None of us start out in leadership with the intention of failing. But we all know people who have disgraced the Lord and hurt the people they lead through unfaithfulness.

We all want, when we come to the end of our race, to be able to say, “I have fought a good fight, I have finished my course, I have kept the faith” (2 Timothy 4:7).

But to be able to truthfully say these words we must remain faithful in the following three areas:

Faithful to Remain Yielded

Have you ever tried to push something in your own strength? Me too. It’s tiring and is wasted effort.

What God originates, He orchestrates. We simply need to remain tender to His direction and yielded to His leading.

Faithful is he that calleth you, who also will do it.—1 Thessalonians 5:24

Faithful to Sustain Momentum

Every ministry is easy to start. Or, if not easy, at least it’s exciting.

It’s the continuing that takes faithfulness. It’s following up on new converts. Pressing on through disappointments. Laboring in prayer. Being diligent in soulwinning.

In short, it’s continuing to be faithful in the basic areas of ministry—day after day, year after year, person after person.

And when they had preached the gospel to that city, and had taught many, they returned again to Lystra, and to Iconium, and Antioch, Confirming the souls of the disciples, and exhorting them to continue in the faith, and that we must through much tribulation enter into the kingdom of God.—Acts 14:21–22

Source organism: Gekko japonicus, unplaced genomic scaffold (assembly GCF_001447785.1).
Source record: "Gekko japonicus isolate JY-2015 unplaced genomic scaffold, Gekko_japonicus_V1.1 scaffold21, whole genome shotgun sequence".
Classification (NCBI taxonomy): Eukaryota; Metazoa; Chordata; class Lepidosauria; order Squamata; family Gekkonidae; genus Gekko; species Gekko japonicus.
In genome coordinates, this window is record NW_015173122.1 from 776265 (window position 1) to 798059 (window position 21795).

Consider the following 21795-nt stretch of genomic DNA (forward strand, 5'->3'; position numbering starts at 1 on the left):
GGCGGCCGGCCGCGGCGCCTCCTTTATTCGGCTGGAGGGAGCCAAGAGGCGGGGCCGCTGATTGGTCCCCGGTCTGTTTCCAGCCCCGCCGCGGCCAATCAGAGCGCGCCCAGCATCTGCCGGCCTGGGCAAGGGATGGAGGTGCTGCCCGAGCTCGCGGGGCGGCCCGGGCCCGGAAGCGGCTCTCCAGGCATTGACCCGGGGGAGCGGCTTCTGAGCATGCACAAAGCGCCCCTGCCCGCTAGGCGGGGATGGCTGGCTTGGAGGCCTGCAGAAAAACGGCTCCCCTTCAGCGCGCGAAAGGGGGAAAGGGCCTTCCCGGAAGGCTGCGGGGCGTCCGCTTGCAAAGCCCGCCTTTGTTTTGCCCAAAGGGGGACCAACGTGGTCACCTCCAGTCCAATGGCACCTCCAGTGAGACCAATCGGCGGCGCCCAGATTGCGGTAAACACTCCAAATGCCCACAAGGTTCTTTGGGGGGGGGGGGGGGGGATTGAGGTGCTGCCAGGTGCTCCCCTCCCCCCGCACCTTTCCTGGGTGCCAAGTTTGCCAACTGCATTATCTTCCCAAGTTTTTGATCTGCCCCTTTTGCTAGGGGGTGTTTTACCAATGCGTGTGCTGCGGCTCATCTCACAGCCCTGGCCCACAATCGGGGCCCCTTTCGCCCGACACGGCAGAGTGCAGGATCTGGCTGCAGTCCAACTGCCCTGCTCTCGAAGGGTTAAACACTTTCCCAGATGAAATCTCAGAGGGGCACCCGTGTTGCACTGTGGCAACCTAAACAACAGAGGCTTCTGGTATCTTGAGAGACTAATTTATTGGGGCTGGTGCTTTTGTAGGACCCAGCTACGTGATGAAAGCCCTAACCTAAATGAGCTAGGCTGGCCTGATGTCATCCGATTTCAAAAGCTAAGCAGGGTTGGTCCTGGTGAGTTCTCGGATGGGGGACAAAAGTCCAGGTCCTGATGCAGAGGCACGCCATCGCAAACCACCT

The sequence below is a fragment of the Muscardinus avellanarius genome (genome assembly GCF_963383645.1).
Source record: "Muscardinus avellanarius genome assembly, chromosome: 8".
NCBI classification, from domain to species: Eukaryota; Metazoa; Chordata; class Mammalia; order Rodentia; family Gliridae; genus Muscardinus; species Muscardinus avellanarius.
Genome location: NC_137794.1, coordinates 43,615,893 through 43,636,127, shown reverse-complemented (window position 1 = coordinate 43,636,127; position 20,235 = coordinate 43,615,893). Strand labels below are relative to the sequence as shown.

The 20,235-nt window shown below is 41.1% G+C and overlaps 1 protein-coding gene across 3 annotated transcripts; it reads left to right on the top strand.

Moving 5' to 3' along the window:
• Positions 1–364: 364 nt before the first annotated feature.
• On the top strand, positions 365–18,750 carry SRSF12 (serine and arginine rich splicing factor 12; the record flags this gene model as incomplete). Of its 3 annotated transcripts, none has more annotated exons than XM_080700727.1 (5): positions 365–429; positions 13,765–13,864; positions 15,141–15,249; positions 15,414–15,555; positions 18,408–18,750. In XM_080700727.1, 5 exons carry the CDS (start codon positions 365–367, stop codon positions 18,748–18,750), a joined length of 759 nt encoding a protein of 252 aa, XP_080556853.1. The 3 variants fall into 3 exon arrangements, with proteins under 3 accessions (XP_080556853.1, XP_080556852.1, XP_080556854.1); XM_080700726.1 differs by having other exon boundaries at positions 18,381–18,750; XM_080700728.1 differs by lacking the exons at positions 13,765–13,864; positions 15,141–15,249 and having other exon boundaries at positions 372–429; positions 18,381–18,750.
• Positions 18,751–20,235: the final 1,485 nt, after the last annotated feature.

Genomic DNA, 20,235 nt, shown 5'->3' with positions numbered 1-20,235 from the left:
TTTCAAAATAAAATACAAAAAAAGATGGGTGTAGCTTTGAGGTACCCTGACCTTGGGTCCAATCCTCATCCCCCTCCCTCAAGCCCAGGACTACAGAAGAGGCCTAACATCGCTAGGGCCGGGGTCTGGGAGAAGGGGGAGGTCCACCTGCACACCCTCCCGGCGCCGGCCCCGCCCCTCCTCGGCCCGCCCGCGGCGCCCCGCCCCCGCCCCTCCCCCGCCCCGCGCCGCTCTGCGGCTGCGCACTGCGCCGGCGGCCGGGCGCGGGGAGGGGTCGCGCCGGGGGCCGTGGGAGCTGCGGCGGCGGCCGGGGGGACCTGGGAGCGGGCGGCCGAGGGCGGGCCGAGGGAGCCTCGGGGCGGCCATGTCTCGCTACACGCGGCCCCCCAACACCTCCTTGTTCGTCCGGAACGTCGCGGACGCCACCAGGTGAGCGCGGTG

Faithful to Persevere through Trials

Whether it’s your own trial or a trial in the lives of those you lead, difficult times test our faithfulness. But they also purify our faith.

Wherein ye greatly rejoice, though now for a season, if need be, ye are in heaviness through manifold temptations: That the trial of your faith, being much more precious than of gold that perisheth, though it be tried with fire, might be found unto praise and honour and glory at the appearing of Jesus Christ:—1 Peter 1:6–7

Pastors and church planters have an added burden—the spiritual care of those they shepherd. I don’t know how to describe this to anyone who hasn’t experienced it, and I don’t think Paul did either. After listing several areas of physical persecution and suffering he had endured, he followed with another category all its own:

Beside those things that are without, that which cometh upon me daily, the care of all the churches.—2 Corinthians 11:28

I’m thankful that Paul persevered through both personal trials and ministry trials. I’m thankful he was faithful to “spend and be spent” for those he shepherded even when that statement ended “though the more abundantly I love you, the less I be loved” (2 Corinthians 12:15).

In which area are you most tempted to slack in your faithfulness—to quit pressing forward with consistency?

Faithfulness counts! For when we stand before the Lord, if we are to hear His words of commendation, they will include, “Well done, thou good and faithful servant” (Matthew 25:23).

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